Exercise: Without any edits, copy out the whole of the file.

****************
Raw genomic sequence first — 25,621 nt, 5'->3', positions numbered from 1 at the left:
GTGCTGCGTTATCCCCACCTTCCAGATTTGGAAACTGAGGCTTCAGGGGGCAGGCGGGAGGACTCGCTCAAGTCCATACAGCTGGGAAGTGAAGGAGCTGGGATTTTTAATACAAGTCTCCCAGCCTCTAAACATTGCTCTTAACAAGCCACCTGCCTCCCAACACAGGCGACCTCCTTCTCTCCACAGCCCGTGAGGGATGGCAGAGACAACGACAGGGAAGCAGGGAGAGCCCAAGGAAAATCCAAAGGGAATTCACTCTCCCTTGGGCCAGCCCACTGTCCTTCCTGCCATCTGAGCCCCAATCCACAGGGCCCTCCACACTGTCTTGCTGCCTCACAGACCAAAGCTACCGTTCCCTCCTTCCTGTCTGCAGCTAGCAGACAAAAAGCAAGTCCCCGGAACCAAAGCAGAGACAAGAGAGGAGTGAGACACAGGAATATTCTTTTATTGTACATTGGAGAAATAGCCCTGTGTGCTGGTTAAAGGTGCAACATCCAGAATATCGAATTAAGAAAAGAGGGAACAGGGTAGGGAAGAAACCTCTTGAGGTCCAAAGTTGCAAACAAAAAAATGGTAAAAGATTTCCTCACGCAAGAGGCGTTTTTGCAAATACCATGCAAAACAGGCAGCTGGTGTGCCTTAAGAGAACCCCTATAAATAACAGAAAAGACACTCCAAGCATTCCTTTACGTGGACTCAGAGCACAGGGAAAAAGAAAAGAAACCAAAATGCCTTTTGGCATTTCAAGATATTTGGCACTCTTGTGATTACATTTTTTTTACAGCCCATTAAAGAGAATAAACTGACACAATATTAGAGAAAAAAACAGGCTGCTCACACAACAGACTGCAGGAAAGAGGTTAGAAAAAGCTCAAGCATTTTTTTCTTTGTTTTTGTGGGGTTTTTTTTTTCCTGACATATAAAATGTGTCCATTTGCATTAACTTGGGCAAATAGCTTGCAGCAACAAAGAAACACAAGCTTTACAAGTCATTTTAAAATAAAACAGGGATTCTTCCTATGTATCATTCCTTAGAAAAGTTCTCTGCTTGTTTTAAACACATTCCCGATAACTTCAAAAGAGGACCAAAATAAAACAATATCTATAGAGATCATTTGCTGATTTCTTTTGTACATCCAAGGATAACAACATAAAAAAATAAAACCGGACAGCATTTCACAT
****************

Raw genomic sequence first — 25,621 nt, 5'->3', positions numbered from 1 at the left:
GTGCTGCGTTATCCCCACCTTCCAGATTTGGAAACTGAGGCTTCAGGGGGCAGGCGGGAGGACTCGCTCAAGTCCATACAGCTGGGAAGTGAAGGAGCTGGGATTTTTAATACAAGTCTCCCAGCCTCTAAACATTGCTCTTAACAAGCCACCTGCCTCCCAACACAGGCGACCTCCTTCTCTCCACAGCCCGTGAGGGATGGCAGAGACAACGACAGGGAAGCAGGGAGAGCCCAAGGAAAATCCAAAGGGAATTCACTCTCCCTTGGGCCAGCCCACTGTCCTTCCTGCCATCTGAGCCCCAATCCACAGGGCCCTCCACACTGTCTTGCTGCCTCACAGACCAAAGCTACCGTTCCCTCCTTCCTGTCTGCAGCTAGCAGACAAAAAGCAAGTCCCCGGAACCAAAGCAGAGACAAGAGAGGAGTGAGACACAGGAATATTCTTTTATTGTACATTGGAGAAATAGCCCTGTGTGCTGGTTAAAGGTGCAACATCCAGAATATCGAATTAAGAAAAGAGGGAACAGGGTAGGGAAGAAACCTCTTGAGGTCCAAAGTTGCAAACAAAAAAATGGTAAAAGATTTCCTCACGCAAGAGGCGTTTTTGCAAATACCATGCAAAACAGGCAGCTGGTGTGCCTTAAGAGAACCCCTATAAATAACAGAAAAGACACTCCAAGCATTCCTTTACGTGGACTCAGAGCACAGGGAAAAAGAAAAGAAACCAAAATGCCTTTTGGCATTTCAAGATATTTGGCACTCTTGTGATTACATTTTTTTTACAGCCCATTAAAGAGAATAAACTGACACAATATTAGAGAAAAAAACAGGCTGCTCACACAACAGACTGCAGGAAAGAGGTTAGAAAAAGCTCAAGCATTTTTTTCTTTGTTTTTGTGGGGTTTTTTTTTTCCTGACATATAAAATGTGTCCATTTGCATTAACTTGGGCAAATAGCTTGCAGCAACAAAGAAACACAAGCTTTACAAGTCATTTTAAAATAAAACAGGGATTCTTCCTATGTATCATTCCTTAGAAAAGTTCTCTGCTTGTTTTAAACACATTCCCGATAACTTCAAAAGAGGACCAAAATAAAACAATATCTATAGAGATCATTTGCTGATTTCTTTTGTACATCCAAGGATAACAACATAAAAAAATAAAACCGGACAGCATTTCACAT